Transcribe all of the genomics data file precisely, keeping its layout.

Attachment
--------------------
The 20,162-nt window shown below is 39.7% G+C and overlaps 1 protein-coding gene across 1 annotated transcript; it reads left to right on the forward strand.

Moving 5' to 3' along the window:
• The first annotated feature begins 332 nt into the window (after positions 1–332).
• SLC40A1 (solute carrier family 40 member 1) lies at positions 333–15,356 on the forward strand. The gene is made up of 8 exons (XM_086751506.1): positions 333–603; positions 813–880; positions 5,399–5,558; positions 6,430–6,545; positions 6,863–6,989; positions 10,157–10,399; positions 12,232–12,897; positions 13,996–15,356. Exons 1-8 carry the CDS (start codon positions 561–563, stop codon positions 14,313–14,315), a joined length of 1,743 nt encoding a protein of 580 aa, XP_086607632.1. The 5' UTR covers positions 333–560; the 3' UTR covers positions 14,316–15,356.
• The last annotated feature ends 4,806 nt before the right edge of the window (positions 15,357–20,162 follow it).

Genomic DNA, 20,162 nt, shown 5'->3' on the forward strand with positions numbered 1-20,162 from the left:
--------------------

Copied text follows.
The 20,162-nt window shown below is 39.7% G+C and overlaps 1 protein-coding gene across 1 annotated transcript; it reads left to right on the forward strand.

Moving 5' to 3' along the window:
• The first annotated feature begins 332 nt into the window (after positions 1–332).
• SLC40A1 (solute carrier family 40 member 1) lies at positions 333–15,356 on the forward strand. The gene is made up of 8 exons (XM_086751506.1): positions 333–603; positions 813–880; positions 5,399–5,558; positions 6,430–6,545; positions 6,863–6,989; positions 10,157–10,399; positions 12,232–12,897; positions 13,996–15,356. Exons 1-8 carry the CDS (start codon positions 561–563, stop codon positions 14,313–14,315), a joined length of 1,743 nt encoding a protein of 580 aa, XP_086607632.1. The 5' UTR covers positions 333–560; the 3' UTR covers positions 14,316–15,356.
• The last annotated feature ends 4,806 nt before the right edge of the window (positions 15,357–20,162 follow it).

Genomic DNA, 20,162 nt, shown 5'->3' on the forward strand with positions numbered 1-20,162 from the left: